President George Bush's visit to Argentina for the Summit of the Americas provoked demonstrations on the streets of Buenos Aires in protest at his foreign policy and attitude to trade. Nick Caistor meets some of the local people who have lived through the economic hardships of recent years. The man at the bar is crooning enthusiastically if not exactly in tune.
His companion is hunched over that quintessential tango instrument, the bandoneon, squeezing out a song that tells of hope betrayed in a harsh, uncomprehending world. Sitting next to me, Mario is intent on explaining how it is all George Bush's fault.
According to my friend, who has lived all his life in Buenos Aires, every time Argentina achieves stability and economic success, the Yankees have to spoil it all. They cannot, he says, stand the competition. This was what happened four years ago, when the Argentine economy collapsed. The pesos Mario had saved, each of which was then worth $1, suddenly lost two-thirds of their value as the peso plummeted.
And since then the dreaded International Monetary Fund has been trying to impose its stranglehold on the Argentine economy and force Argentines to comply with its recipe of cheap exports, firms being sold off to foreign investors and even Argentine beef being banned from the United States on the grounds that most people in Argentina say are spurious.
Two elderly couples have started to lurch, rather than dance, their complicated tango steps around our dinner tables.
We are in La Boca, once the immigrant area of the port of Buenos Aires, now full of restaurants that all seem to be crammed with ordinary Argentines out to enjoy themselves.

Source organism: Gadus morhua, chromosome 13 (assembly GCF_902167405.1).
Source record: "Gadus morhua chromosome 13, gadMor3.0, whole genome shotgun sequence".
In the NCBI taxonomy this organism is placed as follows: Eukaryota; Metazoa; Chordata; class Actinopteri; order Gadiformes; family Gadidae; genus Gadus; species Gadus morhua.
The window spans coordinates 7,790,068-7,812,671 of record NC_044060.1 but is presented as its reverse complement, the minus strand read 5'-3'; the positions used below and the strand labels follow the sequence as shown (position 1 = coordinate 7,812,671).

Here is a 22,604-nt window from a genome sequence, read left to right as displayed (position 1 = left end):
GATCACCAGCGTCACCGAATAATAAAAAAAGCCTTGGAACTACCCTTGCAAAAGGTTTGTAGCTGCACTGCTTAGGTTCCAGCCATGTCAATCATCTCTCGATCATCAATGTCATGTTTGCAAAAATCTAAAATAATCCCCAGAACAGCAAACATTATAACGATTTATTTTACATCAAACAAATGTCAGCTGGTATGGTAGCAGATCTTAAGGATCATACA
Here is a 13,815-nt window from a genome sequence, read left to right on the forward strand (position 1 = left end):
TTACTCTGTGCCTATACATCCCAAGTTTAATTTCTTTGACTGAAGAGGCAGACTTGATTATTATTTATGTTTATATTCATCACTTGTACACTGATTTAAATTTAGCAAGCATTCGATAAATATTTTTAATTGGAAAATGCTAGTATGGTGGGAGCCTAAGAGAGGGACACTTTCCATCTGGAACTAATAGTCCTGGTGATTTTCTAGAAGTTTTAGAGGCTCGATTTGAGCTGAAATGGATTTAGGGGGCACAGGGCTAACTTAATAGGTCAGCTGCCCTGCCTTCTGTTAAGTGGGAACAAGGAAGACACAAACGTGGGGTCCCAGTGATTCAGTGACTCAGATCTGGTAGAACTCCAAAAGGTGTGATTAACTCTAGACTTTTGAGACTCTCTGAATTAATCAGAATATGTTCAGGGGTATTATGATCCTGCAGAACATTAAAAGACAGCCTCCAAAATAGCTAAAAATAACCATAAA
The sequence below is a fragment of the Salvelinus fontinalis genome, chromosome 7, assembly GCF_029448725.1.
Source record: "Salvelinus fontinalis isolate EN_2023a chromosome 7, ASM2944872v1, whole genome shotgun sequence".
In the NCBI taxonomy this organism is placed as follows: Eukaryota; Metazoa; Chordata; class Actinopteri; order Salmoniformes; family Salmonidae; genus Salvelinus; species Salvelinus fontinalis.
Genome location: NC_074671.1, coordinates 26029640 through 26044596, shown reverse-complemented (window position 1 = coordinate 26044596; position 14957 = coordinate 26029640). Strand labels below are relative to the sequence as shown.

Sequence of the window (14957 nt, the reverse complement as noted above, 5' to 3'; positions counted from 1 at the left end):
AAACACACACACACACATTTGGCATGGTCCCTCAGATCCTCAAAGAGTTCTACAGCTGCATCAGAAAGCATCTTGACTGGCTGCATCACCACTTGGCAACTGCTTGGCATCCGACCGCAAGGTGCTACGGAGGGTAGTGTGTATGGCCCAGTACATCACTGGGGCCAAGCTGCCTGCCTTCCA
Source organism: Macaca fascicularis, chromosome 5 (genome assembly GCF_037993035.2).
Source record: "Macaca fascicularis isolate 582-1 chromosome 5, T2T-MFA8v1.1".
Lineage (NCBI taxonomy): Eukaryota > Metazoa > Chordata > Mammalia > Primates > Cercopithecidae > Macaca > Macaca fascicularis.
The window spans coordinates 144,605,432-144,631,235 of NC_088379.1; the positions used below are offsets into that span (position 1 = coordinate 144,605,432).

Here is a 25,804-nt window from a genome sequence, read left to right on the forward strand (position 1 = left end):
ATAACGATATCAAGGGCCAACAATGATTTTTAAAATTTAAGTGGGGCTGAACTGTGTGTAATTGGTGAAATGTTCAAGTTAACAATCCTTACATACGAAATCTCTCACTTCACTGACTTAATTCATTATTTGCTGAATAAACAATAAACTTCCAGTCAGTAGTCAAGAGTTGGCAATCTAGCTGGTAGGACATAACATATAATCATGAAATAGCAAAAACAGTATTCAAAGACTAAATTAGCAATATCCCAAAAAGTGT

Like many of the diners here, Mario clings to a folk memory of a period when, almost a century ago, the booming Argentine economy made the country one of the top 10 nations in the world and when politicians and other patriots saw it as being a power in the south to rival the United States in the north.
This never happened but, even now, there is widespread resentment among Argentines that somewhere along the line their nation became nothing more than a middle-sized country beset with severe political and economic problems.
In the past, Argentina and other countries in Latin America were keen to follow the United States, which has often seen the whole continent in terms of keeping [Cuban President Fidel] Castro and his communist ideas out. Thirty years ago, the Argentine military dictatorship was encouraged by Washington in its fight against communist "subversion". More recently, the former Peronist President, Carlos Menem, described Argentina as having a "carnal relationship" with the United States but, as Mario comments sarcastically, "We always knew which of the two was on top”, reports BBC news. I.L.